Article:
News & Politics

Democracy at Work in the 40th


For residents of the 40th council district in central Brooklyn, yesterday was Election Day, as 10 candidates vied to take the seat vacated by Yvette Clarke, who ascended to Congress back in November. Since none of the 10 have held elected office before (unless being St. Vincent’s ambassador to the U.N. counts), the name of the game has been brand recognition: While some candidates in the heavily immigrant neighborhood played ethnic cards (Mohammad Razvi sent out letters appealing to Pakistani pride, while Jennifer James’s campaign materials pointedly were festooned with American flags and “USA” pins), mostly the race has come down to burying prospective constituents beneath a blizzard of mailers and autodialers, in which it’s nearly impossible to find anything approaching a policy position.

Yesterday’s phone scorecard:

11:46 a.m.: “Hi, this is Yvette Clarke…” begins an automated message endorsing Dr. Mathieu Eugene. Caller ID shows that the call from the former Brooklyn council member and current Brooklyn representative to U.S. Congress originates, naturally enough, in Phoenix, Arizona.

1:29 p.m.: “Hi, I’m calling to remind you to vote for Jesse Hamilton in today’s special election. Uh…I’m calling from D.C. 37.”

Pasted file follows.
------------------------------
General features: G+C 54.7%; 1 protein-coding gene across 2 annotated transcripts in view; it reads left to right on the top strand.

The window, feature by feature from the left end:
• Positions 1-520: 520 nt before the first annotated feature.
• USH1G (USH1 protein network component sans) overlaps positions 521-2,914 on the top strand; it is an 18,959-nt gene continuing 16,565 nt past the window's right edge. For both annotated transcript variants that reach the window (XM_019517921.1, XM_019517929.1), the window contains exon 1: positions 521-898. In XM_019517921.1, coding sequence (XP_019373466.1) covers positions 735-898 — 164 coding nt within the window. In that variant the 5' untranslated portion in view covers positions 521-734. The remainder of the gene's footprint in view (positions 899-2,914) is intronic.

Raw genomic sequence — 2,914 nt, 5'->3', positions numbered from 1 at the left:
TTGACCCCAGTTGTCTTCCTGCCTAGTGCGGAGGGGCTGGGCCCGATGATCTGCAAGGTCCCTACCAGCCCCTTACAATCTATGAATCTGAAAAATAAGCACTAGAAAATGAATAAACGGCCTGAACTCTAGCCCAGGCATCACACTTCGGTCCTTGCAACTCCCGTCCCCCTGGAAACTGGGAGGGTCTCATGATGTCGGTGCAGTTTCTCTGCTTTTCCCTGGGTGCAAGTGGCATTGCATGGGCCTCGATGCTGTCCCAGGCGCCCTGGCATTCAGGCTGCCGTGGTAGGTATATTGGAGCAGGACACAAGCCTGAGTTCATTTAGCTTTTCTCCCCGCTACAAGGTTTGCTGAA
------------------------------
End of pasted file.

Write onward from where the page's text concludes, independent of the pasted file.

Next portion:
Can you tell me why I should vote for him?

“Well, he’s been endorsed by Major Owens and several other organizations.”

Right, but can you tell me a reason why you’ve endorsed him?

“Oh, I don’t live in the district. I don’t really know much about him.”


6:47 p.m.: “Hi, my name is Julia, and I’m calling on behalf of Dr. Mathieu Eugene. We just wanted to remind you that polls are open until 9 p.m. Thank you for your support, and I hope you have a great night!”

And the winner is . . . Dr. Eugene, a Haitian-born physician and community board member who as of last month didn’t live in the district either. Eugene won his ticket to City Hall with a whopping 2,008 votes out of around 6,000 cast, in what papers are generously calling “light turnout.” (There are approximately 75,000
registered voters in the average council district.) Score one for mindshare.

This article from the Village Voice Archive was posted on February 21, 2007


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